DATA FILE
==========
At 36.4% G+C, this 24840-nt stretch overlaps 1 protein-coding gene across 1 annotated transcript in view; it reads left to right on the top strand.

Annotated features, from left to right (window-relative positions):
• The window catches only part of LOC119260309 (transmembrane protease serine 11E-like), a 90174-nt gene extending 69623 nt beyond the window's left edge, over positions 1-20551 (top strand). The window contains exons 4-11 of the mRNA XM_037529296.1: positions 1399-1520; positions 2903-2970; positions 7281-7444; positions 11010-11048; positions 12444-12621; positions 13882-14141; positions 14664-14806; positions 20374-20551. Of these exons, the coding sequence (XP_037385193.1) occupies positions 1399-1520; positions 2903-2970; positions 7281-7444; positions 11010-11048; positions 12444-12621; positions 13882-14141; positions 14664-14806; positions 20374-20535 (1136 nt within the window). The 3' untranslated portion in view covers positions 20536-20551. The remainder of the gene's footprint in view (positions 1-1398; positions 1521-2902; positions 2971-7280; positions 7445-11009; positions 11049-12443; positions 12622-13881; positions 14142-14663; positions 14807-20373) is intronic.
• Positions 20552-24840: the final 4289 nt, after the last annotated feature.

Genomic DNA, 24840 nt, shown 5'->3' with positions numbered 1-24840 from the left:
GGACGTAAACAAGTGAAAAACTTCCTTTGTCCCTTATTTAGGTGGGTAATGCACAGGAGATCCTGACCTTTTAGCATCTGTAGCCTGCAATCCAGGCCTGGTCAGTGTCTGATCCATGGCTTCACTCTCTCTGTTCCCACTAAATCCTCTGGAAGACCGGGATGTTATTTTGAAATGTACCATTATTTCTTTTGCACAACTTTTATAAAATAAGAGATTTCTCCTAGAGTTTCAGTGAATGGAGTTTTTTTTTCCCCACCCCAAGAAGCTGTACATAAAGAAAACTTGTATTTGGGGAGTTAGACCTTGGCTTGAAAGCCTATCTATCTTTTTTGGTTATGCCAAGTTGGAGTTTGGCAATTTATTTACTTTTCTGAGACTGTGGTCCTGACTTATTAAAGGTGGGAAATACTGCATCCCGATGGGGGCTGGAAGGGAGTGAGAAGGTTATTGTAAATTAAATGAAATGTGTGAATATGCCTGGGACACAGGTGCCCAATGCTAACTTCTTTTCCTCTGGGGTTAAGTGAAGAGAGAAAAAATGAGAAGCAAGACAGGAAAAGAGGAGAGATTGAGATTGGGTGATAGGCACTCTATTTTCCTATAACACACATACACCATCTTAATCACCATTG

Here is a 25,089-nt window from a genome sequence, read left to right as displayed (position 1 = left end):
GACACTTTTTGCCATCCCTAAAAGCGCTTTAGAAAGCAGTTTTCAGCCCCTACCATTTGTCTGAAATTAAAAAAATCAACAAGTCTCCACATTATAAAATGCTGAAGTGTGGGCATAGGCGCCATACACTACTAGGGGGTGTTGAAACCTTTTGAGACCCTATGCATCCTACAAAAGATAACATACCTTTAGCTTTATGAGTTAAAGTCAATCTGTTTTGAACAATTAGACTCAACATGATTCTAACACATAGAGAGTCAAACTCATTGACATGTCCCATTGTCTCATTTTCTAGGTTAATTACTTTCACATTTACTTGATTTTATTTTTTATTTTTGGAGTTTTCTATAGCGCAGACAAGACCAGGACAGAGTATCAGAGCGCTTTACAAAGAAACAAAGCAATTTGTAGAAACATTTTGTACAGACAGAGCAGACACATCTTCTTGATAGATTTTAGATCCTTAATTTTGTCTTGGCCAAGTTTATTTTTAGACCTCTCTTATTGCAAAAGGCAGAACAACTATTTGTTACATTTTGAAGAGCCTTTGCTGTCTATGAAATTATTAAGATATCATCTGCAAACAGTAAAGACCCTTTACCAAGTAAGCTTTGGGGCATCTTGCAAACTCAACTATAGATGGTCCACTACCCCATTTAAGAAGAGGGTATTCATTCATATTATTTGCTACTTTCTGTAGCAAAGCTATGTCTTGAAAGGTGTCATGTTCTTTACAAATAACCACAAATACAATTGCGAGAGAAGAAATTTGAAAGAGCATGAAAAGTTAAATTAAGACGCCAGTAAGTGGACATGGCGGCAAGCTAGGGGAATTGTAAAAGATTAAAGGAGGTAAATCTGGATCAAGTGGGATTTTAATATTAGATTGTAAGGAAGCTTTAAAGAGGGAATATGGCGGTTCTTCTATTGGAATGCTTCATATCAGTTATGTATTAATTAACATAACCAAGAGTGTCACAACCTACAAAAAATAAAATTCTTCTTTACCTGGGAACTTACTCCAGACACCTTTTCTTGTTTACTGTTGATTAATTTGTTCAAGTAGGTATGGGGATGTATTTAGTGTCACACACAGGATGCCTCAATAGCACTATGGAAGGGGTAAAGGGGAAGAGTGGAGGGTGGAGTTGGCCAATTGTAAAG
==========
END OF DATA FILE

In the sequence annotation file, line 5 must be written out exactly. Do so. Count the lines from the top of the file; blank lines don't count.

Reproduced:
Genomic DNA, 24840 nt, shown 5'->3' with positions numbered 1-24840 from the left: